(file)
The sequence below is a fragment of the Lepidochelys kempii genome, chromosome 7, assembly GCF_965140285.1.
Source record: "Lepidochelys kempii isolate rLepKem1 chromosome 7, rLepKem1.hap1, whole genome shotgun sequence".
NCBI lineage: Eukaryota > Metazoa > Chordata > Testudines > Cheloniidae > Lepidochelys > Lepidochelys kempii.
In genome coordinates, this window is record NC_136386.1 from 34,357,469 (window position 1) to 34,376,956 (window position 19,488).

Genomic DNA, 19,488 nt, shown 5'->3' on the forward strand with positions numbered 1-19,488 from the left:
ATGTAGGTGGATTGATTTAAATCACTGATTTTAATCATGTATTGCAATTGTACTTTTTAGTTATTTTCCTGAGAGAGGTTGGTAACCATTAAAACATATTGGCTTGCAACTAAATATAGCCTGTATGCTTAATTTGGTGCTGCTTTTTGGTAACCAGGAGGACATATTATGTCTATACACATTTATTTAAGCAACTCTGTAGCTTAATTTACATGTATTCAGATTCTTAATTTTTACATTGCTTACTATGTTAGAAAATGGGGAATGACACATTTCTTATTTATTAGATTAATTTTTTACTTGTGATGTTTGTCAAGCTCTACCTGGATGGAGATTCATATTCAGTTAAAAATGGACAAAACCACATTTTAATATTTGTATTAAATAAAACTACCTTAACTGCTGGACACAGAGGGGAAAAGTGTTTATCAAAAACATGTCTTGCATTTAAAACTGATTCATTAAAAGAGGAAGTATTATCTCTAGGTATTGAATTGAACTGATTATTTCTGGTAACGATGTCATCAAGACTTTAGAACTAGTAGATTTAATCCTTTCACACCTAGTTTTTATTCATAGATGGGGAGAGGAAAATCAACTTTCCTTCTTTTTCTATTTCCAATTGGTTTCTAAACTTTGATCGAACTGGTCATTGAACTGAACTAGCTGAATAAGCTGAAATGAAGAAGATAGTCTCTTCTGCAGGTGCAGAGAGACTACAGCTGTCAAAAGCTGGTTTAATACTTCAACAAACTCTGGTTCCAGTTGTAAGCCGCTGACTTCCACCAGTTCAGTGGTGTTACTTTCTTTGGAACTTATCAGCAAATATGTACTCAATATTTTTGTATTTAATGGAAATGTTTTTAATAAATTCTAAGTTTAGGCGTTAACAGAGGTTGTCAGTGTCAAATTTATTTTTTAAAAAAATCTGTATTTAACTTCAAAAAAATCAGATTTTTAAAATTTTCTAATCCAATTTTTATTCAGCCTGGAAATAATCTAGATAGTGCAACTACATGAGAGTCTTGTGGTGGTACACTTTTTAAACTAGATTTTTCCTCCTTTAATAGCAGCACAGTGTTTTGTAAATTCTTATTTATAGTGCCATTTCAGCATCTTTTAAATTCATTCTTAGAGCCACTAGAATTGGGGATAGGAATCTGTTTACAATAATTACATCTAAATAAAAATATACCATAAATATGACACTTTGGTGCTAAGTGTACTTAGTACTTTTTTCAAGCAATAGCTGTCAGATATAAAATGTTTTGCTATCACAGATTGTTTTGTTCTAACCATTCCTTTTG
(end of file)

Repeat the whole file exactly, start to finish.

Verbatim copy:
The sequence below is a fragment of the Lepidochelys kempii genome, chromosome 7, assembly GCF_965140285.1.
Source record: "Lepidochelys kempii isolate rLepKem1 chromosome 7, rLepKem1.hap1, whole genome shotgun sequence".
NCBI lineage: Eukaryota > Metazoa > Chordata > Testudines > Cheloniidae > Lepidochelys > Lepidochelys kempii.
In genome coordinates, this window is record NC_136386.1 from 34,357,469 (window position 1) to 34,376,956 (window position 19,488).

Genomic DNA, 19,488 nt, shown 5'->3' on the forward strand with positions numbered 1-19,488 from the left:
ATGTAGGTGGATTGATTTAAATCACTGATTTTAATCATGTATTGCAATTGTACTTTTTAGTTATTTTCCTGAGAGAGGTTGGTAACCATTAAAACATATTGGCTTGCAACTAAATATAGCCTGTATGCTTAATTTGGTGCTGCTTTTTGGTAACCAGGAGGACATATTATGTCTATACACATTTATTTAAGCAACTCTGTAGCTTAATTTACATGTATTCAGATTCTTAATTTTTACATTGCTTACTATGTTAGAAAATGGGGAATGACACATTTCTTATTTATTAGATTAATTTTTTACTTGTGATGTTTGTCAAGCTCTACCTGGATGGAGATTCATATTCAGTTAAAAATGGACAAAACCACATTTTAATATTTGTATTAAATAAAACTACCTTAACTGCTGGACACAGAGGGGAAAAGTGTTTATCAAAAACATGTCTTGCATTTAAAACTGATTCATTAAAAGAGGAAGTATTATCTCTAGGTATTGAATTGAACTGATTATTTCTGGTAACGATGTCATCAAGACTTTAGAACTAGTAGATTTAATCCTTTCACACCTAGTTTTTATTCATAGATGGGGAGAGGAAAATCAACTTTCCTTCTTTTTCTATTTCCAATTGGTTTCTAAACTTTGATCGAACTGGTCATTGAACTGAACTAGCTGAATAAGCTGAAATGAAGAAGATAGTCTCTTCTGCAGGTGCAGAGAGACTACAGCTGTCAAAAGCTGGTTTAATACTTCAACAAACTCTGGTTCCAGTTGTAAGCCGCTGACTTCCACCAGTTCAGTGGTGTTACTTTCTTTGGAACTTATCAGCAAATATGTACTCAATATTTTTGTATTTAATGGAAATGTTTTTAATAAATTCTAAGTTTAGGCGTTAACAGAGGTTGTCAGTGTCAAATTTATTTTTTAAAAAAATCTGTATTTAACTTCAAAAAAATCAGATTTTTAAAATTTTCTAATCCAATTTTTATTCAGCCTGGAAATAATCTAGATAGTGCAACTACATGAGAGTCTTGTGGTGGTACACTTTTTAAACTAGATTTTTCCTCCTTTAATAGCAGCACAGTGTTTTGTAAATTCTTATTTATAGTGCCATTTCAGCATCTTTTAAATTCATTCTTAGAGCCACTAGAATTGGGGATAGGAATCTGTTTACAATAATTACATCTAAATAAAAATATACCATAAATATGACACTTTGGTGCTAAGTGTACTTAGTACTTTTTTCAAGCAATAGCTGTCAGATATAAAATGTTTTGCTATCACAGATTGTTTTGTTCTAACCATTCCTTTTG